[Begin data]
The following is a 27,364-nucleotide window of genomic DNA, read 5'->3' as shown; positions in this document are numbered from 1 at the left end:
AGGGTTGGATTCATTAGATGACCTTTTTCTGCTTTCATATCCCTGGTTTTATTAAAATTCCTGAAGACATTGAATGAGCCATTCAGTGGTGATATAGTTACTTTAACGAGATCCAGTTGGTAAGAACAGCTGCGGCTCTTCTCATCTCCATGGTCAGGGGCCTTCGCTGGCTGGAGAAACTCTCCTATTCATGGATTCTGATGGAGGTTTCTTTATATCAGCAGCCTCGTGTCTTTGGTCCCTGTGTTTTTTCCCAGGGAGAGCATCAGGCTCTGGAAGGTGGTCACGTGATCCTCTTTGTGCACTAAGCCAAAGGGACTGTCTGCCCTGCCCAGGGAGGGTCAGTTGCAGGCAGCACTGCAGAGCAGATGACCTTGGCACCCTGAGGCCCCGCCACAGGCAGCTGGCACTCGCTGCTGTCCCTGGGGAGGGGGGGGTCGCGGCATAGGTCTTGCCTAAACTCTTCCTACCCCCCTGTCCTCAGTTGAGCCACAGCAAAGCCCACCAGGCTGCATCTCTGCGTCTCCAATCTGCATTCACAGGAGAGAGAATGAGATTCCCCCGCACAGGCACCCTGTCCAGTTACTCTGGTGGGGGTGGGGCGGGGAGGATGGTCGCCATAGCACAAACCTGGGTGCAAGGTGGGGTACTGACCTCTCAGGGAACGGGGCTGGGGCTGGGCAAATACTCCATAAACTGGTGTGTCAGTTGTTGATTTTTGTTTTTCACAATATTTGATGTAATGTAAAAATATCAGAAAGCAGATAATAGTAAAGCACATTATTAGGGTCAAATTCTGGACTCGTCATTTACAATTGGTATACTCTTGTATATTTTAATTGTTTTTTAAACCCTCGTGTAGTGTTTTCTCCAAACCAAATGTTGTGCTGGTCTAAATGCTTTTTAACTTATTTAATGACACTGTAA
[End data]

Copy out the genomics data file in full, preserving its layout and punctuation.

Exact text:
The following is a 27,364-nucleotide window of genomic DNA, read 5'->3' as shown; positions in this document are numbered from 1 at the left end:
AGGGTTGGATTCATTAGATGACCTTTTTCTGCTTTCATATCCCTGGTTTTATTAAAATTCCTGAAGACATTGAATGAGCCATTCAGTGGTGATATAGTTACTTTAACGAGATCCAGTTGGTAAGAACAGCTGCGGCTCTTCTCATCTCCATGGTCAGGGGCCTTCGCTGGCTGGAGAAACTCTCCTATTCATGGATTCTGATGGAGGTTTCTTTATATCAGCAGCCTCGTGTCTTTGGTCCCTGTGTTTTTTCCCAGGGAGAGCATCAGGCTCTGGAAGGTGGTCACGTGATCCTCTTTGTGCACTAAGCCAAAGGGACTGTCTGCCCTGCCCAGGGAGGGTCAGTTGCAGGCAGCACTGCAGAGCAGATGACCTTGGCACCCTGAGGCCCCGCCACAGGCAGCTGGCACTCGCTGCTGTCCCTGGGGAGGGGGGGGTCGCGGCATAGGTCTTGCCTAAACTCTTCCTACCCCCCTGTCCTCAGTTGAGCCACAGCAAAGCCCACCAGGCTGCATCTCTGCGTCTCCAATCTGCATTCACAGGAGAGAGAATGAGATTCCCCCGCACAGGCACCCTGTCCAGTTACTCTGGTGGGGGTGGGGCGGGGAGGATGGTCGCCATAGCACAAACCTGGGTGCAAGGTGGGGTACTGACCTCTCAGGGAACGGGGCTGGGGCTGGGCAAATACTCCATAAACTGGTGTGTCAGTTGTTGATTTTTGTTTTTCACAATATTTGATGTAATGTAAAAATATCAGAAAGCAGATAATAGTAAAGCACATTATTAGGGTCAAATTCTGGACTCGTCATTTACAATTGGTATACTCTTGTATATTTTAATTGTTTTTTAAACCCTCGTGTAGTGTTTTCTCCAAACCAAATGTTGTGCTGGTCTAAATGCTTTTTAACTTATTTAATGACACTGTAA